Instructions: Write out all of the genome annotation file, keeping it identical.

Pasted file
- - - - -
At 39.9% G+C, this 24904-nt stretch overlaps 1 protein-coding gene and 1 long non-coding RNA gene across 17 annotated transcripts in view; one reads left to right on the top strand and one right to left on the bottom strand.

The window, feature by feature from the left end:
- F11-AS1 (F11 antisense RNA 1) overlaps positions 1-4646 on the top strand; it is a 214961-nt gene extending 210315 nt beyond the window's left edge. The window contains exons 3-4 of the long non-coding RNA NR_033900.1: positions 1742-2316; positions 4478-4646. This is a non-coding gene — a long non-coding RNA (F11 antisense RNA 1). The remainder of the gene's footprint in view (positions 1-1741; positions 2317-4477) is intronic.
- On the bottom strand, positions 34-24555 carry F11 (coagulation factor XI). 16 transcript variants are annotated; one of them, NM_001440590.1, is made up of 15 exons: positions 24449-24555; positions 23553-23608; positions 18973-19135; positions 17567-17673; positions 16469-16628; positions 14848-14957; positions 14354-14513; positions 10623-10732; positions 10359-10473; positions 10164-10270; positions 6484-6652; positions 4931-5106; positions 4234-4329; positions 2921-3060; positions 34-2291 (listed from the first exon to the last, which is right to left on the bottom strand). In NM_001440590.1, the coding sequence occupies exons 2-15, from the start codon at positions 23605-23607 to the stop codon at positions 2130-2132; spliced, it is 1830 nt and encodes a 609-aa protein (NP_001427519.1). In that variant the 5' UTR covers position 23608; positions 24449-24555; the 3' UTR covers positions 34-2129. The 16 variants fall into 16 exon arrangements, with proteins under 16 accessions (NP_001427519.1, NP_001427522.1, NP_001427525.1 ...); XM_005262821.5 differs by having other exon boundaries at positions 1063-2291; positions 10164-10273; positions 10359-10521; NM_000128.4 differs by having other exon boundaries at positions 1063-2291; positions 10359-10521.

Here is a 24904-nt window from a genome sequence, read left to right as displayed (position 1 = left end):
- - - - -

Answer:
At 39.9% G+C, this 24904-nt stretch overlaps 1 protein-coding gene and 1 long non-coding RNA gene across 17 annotated transcripts in view; one reads left to right on the top strand and one right to left on the bottom strand.

The window, feature by feature from the left end:
- F11-AS1 (F11 antisense RNA 1) overlaps positions 1-4646 on the top strand; it is a 214961-nt gene extending 210315 nt beyond the window's left edge. The window contains exons 3-4 of the long non-coding RNA NR_033900.1: positions 1742-2316; positions 4478-4646. This is a non-coding gene — a long non-coding RNA (F11 antisense RNA 1). The remainder of the gene's footprint in view (positions 1-1741; positions 2317-4477) is intronic.
- On the bottom strand, positions 34-24555 carry F11 (coagulation factor XI). 16 transcript variants are annotated; one of them, NM_001440590.1, is made up of 15 exons: positions 24449-24555; positions 23553-23608; positions 18973-19135; positions 17567-17673; positions 16469-16628; positions 14848-14957; positions 14354-14513; positions 10623-10732; positions 10359-10473; positions 10164-10270; positions 6484-6652; positions 4931-5106; positions 4234-4329; positions 2921-3060; positions 34-2291 (listed from the first exon to the last, which is right to left on the bottom strand). In NM_001440590.1, the coding sequence occupies exons 2-15, from the start codon at positions 23605-23607 to the stop codon at positions 2130-2132; spliced, it is 1830 nt and encodes a 609-aa protein (NP_001427519.1). In that variant the 5' UTR covers position 23608; positions 24449-24555; the 3' UTR covers positions 34-2129. The 16 variants fall into 16 exon arrangements, with proteins under 16 accessions (NP_001427519.1, NP_001427522.1, NP_001427525.1 ...); XM_005262821.5 differs by having other exon boundaries at positions 1063-2291; positions 10164-10273; positions 10359-10521; NM_000128.4 differs by having other exon boundaries at positions 1063-2291; positions 10359-10521.

Here is a 24904-nt window from a genome sequence, read left to right as displayed (position 1 = left end):